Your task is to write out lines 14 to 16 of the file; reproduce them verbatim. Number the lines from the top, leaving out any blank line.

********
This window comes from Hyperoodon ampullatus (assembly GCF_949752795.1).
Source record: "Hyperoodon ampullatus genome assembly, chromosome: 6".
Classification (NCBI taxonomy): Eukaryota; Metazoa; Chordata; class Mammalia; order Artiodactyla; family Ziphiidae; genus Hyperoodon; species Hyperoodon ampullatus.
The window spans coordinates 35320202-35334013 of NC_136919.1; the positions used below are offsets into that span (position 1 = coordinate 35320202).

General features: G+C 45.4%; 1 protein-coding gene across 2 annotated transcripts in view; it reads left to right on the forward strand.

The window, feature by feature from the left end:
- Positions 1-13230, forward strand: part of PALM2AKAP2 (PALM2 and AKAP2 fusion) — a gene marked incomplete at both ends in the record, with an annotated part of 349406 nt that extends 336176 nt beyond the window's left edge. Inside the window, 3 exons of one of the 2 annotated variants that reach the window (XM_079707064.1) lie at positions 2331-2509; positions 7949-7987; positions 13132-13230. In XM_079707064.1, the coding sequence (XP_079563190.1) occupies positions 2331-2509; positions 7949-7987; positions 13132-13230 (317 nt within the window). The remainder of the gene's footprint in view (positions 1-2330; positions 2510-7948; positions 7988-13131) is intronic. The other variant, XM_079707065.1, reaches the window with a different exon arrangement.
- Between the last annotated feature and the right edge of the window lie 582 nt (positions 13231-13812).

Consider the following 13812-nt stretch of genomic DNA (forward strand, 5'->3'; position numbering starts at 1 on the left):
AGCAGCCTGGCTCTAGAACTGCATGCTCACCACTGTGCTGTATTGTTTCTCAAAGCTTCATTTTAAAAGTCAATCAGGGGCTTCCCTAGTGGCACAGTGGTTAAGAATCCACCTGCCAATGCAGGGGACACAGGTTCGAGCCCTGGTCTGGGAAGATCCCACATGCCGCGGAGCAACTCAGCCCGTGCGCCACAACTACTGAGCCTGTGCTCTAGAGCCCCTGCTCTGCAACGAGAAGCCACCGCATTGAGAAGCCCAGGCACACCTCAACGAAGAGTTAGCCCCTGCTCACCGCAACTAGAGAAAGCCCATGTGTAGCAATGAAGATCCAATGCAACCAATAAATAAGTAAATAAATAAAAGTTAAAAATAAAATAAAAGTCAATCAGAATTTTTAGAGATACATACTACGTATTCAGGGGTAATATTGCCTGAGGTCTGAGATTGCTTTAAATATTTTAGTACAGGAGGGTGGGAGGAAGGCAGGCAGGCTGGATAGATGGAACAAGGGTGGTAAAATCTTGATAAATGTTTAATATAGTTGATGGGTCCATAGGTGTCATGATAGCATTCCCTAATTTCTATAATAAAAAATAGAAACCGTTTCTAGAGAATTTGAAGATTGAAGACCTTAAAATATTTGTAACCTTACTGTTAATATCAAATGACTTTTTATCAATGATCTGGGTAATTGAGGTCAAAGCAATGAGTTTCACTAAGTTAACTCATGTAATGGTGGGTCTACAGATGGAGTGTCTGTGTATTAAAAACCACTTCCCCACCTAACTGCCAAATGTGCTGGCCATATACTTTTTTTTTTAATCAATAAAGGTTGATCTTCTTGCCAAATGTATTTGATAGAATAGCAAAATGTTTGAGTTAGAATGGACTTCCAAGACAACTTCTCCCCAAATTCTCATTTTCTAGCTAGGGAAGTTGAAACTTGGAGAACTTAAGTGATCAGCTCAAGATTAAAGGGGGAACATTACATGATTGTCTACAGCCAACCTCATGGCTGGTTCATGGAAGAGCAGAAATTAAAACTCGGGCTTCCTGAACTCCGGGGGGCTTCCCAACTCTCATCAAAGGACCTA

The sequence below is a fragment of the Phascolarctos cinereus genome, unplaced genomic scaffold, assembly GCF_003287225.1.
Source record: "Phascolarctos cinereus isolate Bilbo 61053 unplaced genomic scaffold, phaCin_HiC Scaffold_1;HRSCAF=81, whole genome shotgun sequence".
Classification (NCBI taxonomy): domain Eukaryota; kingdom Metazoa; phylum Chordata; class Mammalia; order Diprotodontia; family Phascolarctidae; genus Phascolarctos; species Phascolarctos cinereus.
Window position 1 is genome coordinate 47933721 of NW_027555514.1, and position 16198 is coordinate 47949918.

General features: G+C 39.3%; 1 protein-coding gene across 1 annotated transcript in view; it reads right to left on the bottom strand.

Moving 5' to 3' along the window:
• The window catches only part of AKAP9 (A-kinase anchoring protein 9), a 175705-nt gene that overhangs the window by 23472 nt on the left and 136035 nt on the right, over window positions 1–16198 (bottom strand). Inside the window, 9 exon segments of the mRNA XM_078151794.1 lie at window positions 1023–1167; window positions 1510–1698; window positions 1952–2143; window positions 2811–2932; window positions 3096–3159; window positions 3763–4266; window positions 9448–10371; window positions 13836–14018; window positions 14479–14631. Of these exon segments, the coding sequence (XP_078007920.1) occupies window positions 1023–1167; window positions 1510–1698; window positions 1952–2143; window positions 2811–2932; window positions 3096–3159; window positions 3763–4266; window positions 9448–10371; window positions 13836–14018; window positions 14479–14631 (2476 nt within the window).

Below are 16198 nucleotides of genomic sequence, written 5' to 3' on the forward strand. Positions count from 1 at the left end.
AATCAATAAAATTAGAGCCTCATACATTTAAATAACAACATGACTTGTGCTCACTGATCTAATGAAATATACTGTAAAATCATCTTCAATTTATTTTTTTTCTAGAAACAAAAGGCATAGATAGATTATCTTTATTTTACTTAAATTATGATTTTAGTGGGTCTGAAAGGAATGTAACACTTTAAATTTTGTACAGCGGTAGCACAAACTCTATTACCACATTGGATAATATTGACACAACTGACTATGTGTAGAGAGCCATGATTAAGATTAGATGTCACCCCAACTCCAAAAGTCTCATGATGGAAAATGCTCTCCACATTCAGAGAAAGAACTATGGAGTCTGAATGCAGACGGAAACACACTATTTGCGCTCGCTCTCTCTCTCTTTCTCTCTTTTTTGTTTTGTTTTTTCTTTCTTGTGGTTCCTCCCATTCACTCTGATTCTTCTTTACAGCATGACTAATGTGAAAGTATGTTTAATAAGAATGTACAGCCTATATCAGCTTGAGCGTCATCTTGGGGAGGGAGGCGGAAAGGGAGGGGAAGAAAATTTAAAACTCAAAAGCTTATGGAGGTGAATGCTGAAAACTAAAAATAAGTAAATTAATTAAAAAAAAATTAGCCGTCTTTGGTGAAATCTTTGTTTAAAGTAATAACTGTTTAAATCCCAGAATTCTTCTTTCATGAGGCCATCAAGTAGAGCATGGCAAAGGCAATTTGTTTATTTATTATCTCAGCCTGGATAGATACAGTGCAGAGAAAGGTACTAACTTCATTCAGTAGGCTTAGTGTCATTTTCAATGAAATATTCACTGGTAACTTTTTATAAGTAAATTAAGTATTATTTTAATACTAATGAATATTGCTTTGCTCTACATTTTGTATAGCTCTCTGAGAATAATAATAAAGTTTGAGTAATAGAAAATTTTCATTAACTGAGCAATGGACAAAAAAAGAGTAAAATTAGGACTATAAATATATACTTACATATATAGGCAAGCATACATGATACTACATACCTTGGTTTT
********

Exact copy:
Window position 1 is genome coordinate 47933721 of NW_027555514.1, and position 16198 is coordinate 47949918.

General features: G+C 39.3%; 1 protein-coding gene across 1 annotated transcript in view; it reads right to left on the bottom strand.

Moving 5' to 3' along the window: